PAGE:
Statement Concerning the “Review Results (Report) Regarding the Direction of Revision of the Technical Intern Training Program for Foreigners”
The Subcommittee for Review of the System for Accepting Foreigners under the Immigration Control Policies Meeting, which is a private body of the Minister of Justice, reported to the Minister of Justice about the “Review Results (Report) Regarding the Direction of Revision of the Technical Intern Training Program for Foreigners” (the “Report”) on June 10, 2014.
Based on the premise of retaining the Technical Intern Training Program for Foreigners (the “Program”), the Report suggested the following under the “basic concept” that “the Program should be utilized while thoroughly resolving its problems” as a direction for the expansion of the Program: i) the extension of the training period, which is currently up to three years, for a maximum of two years more, or allowing the interns to retake the training for a maximum of two years after returning temporarily to their home countries; ii) an increase in the upper limit of the number of foreigners who can be accepted; iii) an expansion of the types of jobs covered under the Program, namely, employment within automobile service industry, forestry, deli manufacturing industry, service industries such as nursing care, etc., and management of retail outlets, etc.
Further, on June 16, 2014, at the Industry Competitiveness Council at the government’s Headquarters for Japan’s Economic Revitalization, copies of the “Revision of the ‘Japan Revitalization Strategy’ (Draft Report)” (the “Draft Report”) were distributed. The Draft Report suggested, as one measure for utilizing foreign human resources, that the government should carry out a fundamental revision of the Program, including expanding the covered range of occupations; extending the internship periods; and increasing the number of admitted interns.
On the other hand, in light of the successive human rights violations which have been pointed out by the JFBA and other organizations, such as the collection of a bond or guarantee money by overseas organizations which dispatch interns to Japan, the non-payment of wages, and forcing trainees who requested improved working conditions back to their own country, the Report illustrated the following points as a direction for the revision of the Program in order to bring about its improvement: i) the enhancement of consultation systems; ii) the establishment of a more flexible structure which allows foreign workers to transfer from an accepting company, which has performed inappropriately in their acceptance, to another, improved workplace; iii) enforcing the regulation of overseas organizations which dispatch foreign workers by such means as concluding bilateral accords between Japan and those countries which provide the foreign workers; and iv) fully ensuring that the level of wages for foreign workers is roughly equivalent to those for Japanese workers performing equivalent work. The Draft Report indicated measures for the government to fundamentally strengthen the management of and supervision system for the Program.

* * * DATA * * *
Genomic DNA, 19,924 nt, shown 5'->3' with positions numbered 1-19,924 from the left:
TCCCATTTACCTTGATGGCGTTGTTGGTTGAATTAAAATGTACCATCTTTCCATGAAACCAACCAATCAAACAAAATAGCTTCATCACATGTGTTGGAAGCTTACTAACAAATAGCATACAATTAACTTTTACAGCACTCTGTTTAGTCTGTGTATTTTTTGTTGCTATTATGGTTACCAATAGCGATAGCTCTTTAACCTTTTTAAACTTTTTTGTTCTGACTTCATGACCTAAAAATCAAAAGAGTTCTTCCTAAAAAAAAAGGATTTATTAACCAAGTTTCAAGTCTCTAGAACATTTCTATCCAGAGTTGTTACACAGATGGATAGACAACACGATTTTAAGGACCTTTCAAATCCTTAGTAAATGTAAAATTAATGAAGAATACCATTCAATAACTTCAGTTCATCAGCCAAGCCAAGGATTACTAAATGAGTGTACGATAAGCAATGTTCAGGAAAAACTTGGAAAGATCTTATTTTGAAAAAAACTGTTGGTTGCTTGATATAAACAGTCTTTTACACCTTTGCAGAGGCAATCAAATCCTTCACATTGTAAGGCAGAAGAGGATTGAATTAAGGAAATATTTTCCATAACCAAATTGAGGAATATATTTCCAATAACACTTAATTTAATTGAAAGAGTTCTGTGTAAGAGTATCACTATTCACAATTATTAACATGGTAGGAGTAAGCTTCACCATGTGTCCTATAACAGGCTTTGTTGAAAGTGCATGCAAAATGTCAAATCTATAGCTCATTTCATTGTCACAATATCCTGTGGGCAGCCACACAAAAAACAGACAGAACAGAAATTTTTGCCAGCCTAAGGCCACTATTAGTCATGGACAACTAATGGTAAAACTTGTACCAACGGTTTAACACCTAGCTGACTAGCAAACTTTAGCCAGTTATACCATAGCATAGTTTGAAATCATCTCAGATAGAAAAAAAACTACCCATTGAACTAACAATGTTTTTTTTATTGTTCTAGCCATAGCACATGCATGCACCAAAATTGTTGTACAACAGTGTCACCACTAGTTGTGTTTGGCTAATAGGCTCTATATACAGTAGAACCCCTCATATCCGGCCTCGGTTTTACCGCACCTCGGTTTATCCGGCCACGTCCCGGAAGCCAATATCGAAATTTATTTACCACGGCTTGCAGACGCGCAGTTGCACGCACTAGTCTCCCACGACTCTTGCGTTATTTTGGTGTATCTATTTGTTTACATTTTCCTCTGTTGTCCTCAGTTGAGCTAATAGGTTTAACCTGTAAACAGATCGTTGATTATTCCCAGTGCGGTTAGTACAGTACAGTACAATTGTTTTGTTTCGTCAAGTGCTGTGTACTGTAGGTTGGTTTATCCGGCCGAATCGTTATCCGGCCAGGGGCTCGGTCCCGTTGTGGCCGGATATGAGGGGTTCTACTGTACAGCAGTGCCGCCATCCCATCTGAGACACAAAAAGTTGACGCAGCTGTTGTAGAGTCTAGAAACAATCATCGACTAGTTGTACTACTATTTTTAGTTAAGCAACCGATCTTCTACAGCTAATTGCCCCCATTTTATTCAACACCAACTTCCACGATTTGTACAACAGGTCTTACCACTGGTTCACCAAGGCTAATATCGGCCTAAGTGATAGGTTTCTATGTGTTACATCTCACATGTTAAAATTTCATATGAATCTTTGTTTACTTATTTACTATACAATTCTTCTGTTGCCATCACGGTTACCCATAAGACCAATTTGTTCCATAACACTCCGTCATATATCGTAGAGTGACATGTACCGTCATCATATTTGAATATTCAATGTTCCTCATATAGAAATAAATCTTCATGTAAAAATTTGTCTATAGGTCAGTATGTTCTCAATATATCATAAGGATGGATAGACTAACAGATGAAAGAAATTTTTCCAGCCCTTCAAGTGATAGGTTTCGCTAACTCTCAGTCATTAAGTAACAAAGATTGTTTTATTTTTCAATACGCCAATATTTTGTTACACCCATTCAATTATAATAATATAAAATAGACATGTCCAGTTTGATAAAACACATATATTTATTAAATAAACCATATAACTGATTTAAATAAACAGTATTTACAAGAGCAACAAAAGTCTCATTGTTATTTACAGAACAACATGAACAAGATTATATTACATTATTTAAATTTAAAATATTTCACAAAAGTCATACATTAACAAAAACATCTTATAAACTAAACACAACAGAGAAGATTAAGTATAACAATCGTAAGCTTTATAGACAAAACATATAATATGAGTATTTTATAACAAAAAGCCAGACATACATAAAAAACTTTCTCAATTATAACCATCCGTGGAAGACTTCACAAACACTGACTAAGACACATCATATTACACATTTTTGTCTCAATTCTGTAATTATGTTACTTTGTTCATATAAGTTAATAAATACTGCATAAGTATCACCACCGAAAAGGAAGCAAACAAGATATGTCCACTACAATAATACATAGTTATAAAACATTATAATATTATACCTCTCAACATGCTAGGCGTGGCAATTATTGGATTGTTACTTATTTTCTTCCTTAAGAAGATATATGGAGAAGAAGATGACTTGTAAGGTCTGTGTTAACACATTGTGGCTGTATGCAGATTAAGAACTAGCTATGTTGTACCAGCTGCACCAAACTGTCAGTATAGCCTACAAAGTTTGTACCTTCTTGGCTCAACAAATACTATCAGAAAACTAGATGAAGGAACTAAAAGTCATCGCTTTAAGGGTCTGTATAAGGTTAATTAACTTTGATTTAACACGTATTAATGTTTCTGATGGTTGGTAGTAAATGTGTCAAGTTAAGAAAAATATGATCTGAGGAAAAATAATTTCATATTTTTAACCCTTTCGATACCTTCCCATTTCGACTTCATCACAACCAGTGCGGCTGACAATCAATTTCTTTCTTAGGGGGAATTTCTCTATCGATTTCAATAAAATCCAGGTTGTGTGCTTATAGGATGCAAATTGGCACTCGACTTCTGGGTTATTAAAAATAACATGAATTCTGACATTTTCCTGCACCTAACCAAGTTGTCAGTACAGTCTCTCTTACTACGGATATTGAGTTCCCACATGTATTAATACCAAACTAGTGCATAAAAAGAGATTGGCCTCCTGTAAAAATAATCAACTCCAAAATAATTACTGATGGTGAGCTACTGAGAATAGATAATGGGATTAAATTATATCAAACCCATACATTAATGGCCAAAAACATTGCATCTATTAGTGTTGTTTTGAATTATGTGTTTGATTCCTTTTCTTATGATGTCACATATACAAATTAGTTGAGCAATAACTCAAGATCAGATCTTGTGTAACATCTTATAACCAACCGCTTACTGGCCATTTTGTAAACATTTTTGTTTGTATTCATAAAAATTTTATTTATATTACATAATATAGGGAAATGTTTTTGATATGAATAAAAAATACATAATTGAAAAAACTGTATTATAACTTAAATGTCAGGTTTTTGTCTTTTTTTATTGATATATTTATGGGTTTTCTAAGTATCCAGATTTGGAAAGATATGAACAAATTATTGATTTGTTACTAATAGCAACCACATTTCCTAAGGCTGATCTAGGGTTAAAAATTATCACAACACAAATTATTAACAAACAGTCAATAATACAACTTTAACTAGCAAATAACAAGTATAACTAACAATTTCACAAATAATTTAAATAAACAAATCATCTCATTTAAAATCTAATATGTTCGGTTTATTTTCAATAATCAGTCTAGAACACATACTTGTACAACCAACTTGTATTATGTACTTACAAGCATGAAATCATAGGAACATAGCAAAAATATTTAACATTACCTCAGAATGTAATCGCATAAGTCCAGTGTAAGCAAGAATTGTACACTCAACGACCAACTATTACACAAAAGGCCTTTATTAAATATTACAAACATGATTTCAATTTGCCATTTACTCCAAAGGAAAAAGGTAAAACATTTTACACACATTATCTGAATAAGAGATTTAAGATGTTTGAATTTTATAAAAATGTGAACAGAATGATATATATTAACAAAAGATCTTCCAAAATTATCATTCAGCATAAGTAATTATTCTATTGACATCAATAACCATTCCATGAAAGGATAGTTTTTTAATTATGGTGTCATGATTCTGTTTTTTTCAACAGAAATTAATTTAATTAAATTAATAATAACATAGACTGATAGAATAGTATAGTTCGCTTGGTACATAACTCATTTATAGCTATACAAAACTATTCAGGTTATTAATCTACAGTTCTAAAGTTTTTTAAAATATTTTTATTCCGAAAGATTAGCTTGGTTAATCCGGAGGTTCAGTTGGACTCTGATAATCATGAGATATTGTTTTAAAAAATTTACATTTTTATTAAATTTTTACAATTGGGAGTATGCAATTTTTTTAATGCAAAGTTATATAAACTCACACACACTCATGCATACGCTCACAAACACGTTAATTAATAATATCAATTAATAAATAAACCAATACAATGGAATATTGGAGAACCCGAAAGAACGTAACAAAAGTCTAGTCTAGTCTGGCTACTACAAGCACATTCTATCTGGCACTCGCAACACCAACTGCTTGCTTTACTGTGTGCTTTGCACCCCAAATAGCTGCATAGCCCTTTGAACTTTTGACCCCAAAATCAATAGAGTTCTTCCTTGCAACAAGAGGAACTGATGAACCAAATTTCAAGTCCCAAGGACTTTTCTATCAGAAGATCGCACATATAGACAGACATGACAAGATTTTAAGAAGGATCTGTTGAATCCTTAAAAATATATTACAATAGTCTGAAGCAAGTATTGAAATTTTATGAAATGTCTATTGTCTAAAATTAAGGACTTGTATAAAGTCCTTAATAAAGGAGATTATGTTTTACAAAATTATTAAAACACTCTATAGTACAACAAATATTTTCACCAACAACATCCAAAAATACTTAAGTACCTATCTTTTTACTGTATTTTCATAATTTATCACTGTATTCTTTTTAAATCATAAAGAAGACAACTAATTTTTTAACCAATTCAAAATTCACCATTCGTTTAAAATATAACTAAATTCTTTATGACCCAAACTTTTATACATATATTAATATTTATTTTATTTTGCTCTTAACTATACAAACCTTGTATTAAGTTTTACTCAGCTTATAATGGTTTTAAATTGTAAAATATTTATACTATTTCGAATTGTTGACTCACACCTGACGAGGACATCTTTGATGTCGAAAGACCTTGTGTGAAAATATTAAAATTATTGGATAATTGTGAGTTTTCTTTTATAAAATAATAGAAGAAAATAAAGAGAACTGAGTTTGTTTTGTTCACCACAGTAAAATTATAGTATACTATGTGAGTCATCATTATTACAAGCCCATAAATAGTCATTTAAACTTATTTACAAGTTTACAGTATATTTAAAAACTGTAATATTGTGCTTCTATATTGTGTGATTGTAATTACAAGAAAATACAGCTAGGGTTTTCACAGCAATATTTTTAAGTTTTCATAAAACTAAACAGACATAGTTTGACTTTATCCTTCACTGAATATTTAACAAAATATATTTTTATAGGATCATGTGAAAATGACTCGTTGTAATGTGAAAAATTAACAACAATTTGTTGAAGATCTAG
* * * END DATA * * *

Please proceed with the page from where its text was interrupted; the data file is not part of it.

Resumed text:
The Program has been considered as a system aimed at achieving international contribution by way of a transfer of Japanese technologies to overseas countries through foreign trainees. However, there has been a big gap between the theory and the reality surrounding the Program, i.e., in reality, the Program has been utilized as a source of supplying an inexpensive and lower-skilled workforce. In addition, under the pretext of having a transfer of skills as its aim, workers have not been allowed to even have the right to change their place of work, which is a freedom that should naturally have been given to foreign workers. Thus, it is difficult to construct a fair and equitable labor-management relationship. With such problems lying under the functions of the Program, there has been an endless series of human rights violations.
Including sincere and thoughtful responses to the problems inherent in the Program, the suggestions for revision of the system described in the Report are certainly creditable. However, there are still problems remaining, such as the fundamental problem of the gap between the theory and the practice regarding the transfer of skills, and the limitation on the ability to change workplaces to only cases where an “inappropriate” acceptance has been recognized. Further, it is not clear as to how and who will decide on what constitutes such “inappropriate” cases. Therefore, the suggestions made have not yet achieved the resolution of the practical and fundamental problems described above.
The JFBA hereby reiterates its call for the abolition of the Program, and calls on the government to once again conduct a thorough review concerning certain vital matters in relation to the Program, namely: i) aiming for the abolition of the Program by thoroughly making efforts in the direction of the revisions for improvement detailed in the Report; and ii) if the acceptance of lower-skilled foreign workers will be expanded as suggested in the Report, setting up a new system which enables the formation of an equal labor-management relationship, etc. by designating the expansion of the acceptance of lower-skilled workers as the objective of the Program.
June 18, 2014
Japan Federation of Bar Associations